And if the issue is one of health and how bad marijuana is bad for your lungs, how come I can transfer the THC to brownies or a cup of tea for an utterly safe transaction of psychoactive chemicals?

And has anyone opposing Marijuana reform successfully explained why nicotine, caffeine, alcohol, sugar, Jesus, Television and other addictive mind-altering substances are compulsory for this culture yet pot, LSD, DMT, MDMA, psilocybin, peyote, and other inherently spiritual (when used correctly) mind-altering substances are deemed dangerous by men who presume to tell us what to do for our own good?

Dwight Nager

I don't smoke it. I support legalization.

Afonso Meneses

It's important to consider the drop in the prices of producing marijuana legally. Thus, the selling price of the product will represent a small basis for tax. It's better to inform the population of the effect of this drug on the human organism. Maybe it's not so dangerous, but certainly nowadays it sounds like a criminal attitude.

Nathan C

Hey Dante, the only ignorant person here is you. It is pretty funny (and sad) to see you attacking someone as ignorant when it is obvious to everyone with a clue that you have no idea what you're talking about.

First off, who the heck calls marijuana "dope"? The 1960s called--they want their terminology back. For your information, half of Americans have tried marijuana at one point or another. I guess you're saying that 50% of America is "diseased organisms" who ought to be poisoned and killed? You would have fit in well in Nazi Germany.

There are a lot of very successful and intelligent individuals who smoke pot regularly. For example, Michael Phelps, who cleaned house at the 2008 Beijing Olympics with a record eight gold medals. He is just one example amongst thousands.

P.S., I smoke dope regularly, and I guarantee my IQ is much higher than yours.

There are a lot of losers who smoke pot, sure. There are also a lot a losers who drink alcohol, smoke cigarettes, drive cars, breathe air, etc. Correlation does not, however, imply causation. Marijuana does not cause people to be stupid. At worst, it causes a temporary reduction in short term memory, which returns to 100% of normal within a few days of not smoking. In fact, marijuana has been shown in scientific studies to help prevent such conditions as Alzheimer's disease.

I suggest you do some more research before running your mouth next time.

Alton, now I will address your comments. Yes, alcohol is an extremely destructive substance, far worse than marijuana. Prohibition came about because of a desire to reduce problems caused by this harmful drug. Unfortunately, prohibition only made things worse. You can't just decide that you don't like a popular activity and then ban it in the hopes that everyone will decide to quit since it's now illegal. It doesn't work like that.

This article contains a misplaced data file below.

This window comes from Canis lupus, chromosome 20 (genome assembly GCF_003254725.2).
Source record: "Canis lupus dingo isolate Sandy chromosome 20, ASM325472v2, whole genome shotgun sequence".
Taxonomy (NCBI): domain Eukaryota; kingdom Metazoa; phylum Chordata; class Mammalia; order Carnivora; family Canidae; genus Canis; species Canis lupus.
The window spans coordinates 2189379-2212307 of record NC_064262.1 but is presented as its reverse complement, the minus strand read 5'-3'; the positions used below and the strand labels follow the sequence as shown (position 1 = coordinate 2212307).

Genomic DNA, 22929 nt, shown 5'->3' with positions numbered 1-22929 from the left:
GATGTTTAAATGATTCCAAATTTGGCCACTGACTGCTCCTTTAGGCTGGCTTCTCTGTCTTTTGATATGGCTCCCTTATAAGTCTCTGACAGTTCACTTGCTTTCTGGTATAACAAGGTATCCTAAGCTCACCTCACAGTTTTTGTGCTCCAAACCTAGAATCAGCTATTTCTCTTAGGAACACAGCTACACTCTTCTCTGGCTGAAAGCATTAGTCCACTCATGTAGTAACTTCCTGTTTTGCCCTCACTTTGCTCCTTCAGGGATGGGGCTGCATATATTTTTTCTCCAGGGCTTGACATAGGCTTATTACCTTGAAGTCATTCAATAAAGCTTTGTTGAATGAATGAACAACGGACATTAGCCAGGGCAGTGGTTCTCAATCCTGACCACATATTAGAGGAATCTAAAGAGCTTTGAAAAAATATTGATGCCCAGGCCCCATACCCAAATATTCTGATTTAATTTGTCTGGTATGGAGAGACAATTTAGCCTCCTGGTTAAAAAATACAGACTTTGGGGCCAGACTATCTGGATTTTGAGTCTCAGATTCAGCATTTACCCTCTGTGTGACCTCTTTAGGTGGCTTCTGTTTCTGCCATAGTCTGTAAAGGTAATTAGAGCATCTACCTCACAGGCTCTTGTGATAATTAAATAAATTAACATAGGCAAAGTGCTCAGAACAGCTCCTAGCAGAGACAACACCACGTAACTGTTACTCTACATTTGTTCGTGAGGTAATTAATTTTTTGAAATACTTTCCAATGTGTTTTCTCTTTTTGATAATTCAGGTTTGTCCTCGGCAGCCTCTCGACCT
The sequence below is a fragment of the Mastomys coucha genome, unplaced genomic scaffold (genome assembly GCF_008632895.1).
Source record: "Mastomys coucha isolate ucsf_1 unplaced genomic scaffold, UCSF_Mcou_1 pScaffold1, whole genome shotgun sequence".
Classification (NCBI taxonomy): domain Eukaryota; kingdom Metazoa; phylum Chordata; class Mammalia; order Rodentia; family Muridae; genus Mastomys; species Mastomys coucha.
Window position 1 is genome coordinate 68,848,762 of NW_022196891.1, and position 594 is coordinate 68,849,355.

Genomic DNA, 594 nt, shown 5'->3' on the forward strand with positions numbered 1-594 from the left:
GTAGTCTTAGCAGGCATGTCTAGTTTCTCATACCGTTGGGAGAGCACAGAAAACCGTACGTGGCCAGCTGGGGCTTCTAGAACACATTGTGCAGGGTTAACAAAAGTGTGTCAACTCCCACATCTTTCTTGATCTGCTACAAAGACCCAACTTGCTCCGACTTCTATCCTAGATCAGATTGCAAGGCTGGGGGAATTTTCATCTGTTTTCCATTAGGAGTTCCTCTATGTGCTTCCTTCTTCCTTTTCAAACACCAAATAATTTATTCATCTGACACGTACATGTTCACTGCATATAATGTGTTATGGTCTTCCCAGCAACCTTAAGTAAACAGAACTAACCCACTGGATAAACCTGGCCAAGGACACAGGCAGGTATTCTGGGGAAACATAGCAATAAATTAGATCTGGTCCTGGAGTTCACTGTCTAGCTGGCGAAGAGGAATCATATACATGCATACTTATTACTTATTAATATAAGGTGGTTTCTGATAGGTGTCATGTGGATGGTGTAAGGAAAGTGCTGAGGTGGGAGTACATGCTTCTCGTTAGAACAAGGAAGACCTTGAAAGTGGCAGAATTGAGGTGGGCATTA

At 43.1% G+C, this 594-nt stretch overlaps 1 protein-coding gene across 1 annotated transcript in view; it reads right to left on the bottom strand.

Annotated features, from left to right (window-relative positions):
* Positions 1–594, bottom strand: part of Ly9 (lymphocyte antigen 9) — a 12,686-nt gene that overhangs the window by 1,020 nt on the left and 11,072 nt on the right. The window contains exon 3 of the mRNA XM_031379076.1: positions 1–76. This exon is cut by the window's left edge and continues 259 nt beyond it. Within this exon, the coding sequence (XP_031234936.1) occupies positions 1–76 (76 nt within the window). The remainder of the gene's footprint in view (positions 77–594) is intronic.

People still wanted to drink alcohol, and organized crime sprang up almost overnight to address their needs. The problems under Prohibition were worse than the problems Prohibition was intended to solve. Thus, Prohibition was repealed in 1933. No, the Mafia did not disappear. They had already grown too large. They were, however, greatly reduced in power and influence.

Now, let's look at marijuana. A large percentage of Americans want to smoke marijuana, and do smoke marijuana, and they are going to continue to smoke it regardless of the laws against it. Marijuana is far, far less harmful than alcohol. Marijuana has never killed anyone. It is not a gateway drug--that has been conclusively proven to be false. Scientific studies have shown it to be far less harmful to the lungs than tobacco smoke, and in fact it is beneficial in some ways. THC (the active ingredient) is theorized to retard cancer cell growth in the lungs. Marijuana does not cause to become violent and make stupid decisions. Drunk drivers swerve all over the road, run red lights, crash into people. Stoned drivers drive very carefully and slowly. In addition, we put thousands of peaceful people behind bars every year for no other crime than the possession of marijuana.

The modern day Prohibition has failed, and it is causing more problems than it is purported to solve. It's time to end Prohibition.

Jim

When you count the costs of policing, incarceration, probation, and military action abroad and add it to the tax revenue, the financial case for legalizing marijuana is quite sound. The human costs are just as important. How many lives have been ruined by a war against a relatively benign drug? How many families have been torn apart and had their assets seized? From a social deviance perspective, weed is about one step worse than speeding, but people pay serious consequences for it. Our recent presidents have all smoked it and yet are considered capable of leading our nation. It is a horrific statement regarding our national character that we think it is okay for them and countless people around us to smoke it, but those who sell it should be condemned to a living hell. Love it or hate it, weed is here to stay. We need to be rational as a society and to find a way to legalize marijuana, tax it, educate our youth about its effects, and return thousands of people from prison to their families and lives.

Dear "Friends of ours"

Dear "Friends of ours," you are an idiot. The Mafia stayed in business because, 1) it had strong ties to the government (and I bet you thought corruption was bad now) and 2) You act as if the gang runs the cannabis bars by making the analogy between alcohol bars run by the Mafia and cannabis bars run by the Mexican drug cartels. Clearly this shows your complete ignorance about the topic.

As you can see, your argument is just a house of cards waiting to be destroyed. How about you go back to the drawing board, drink some whiskey, and beat your children.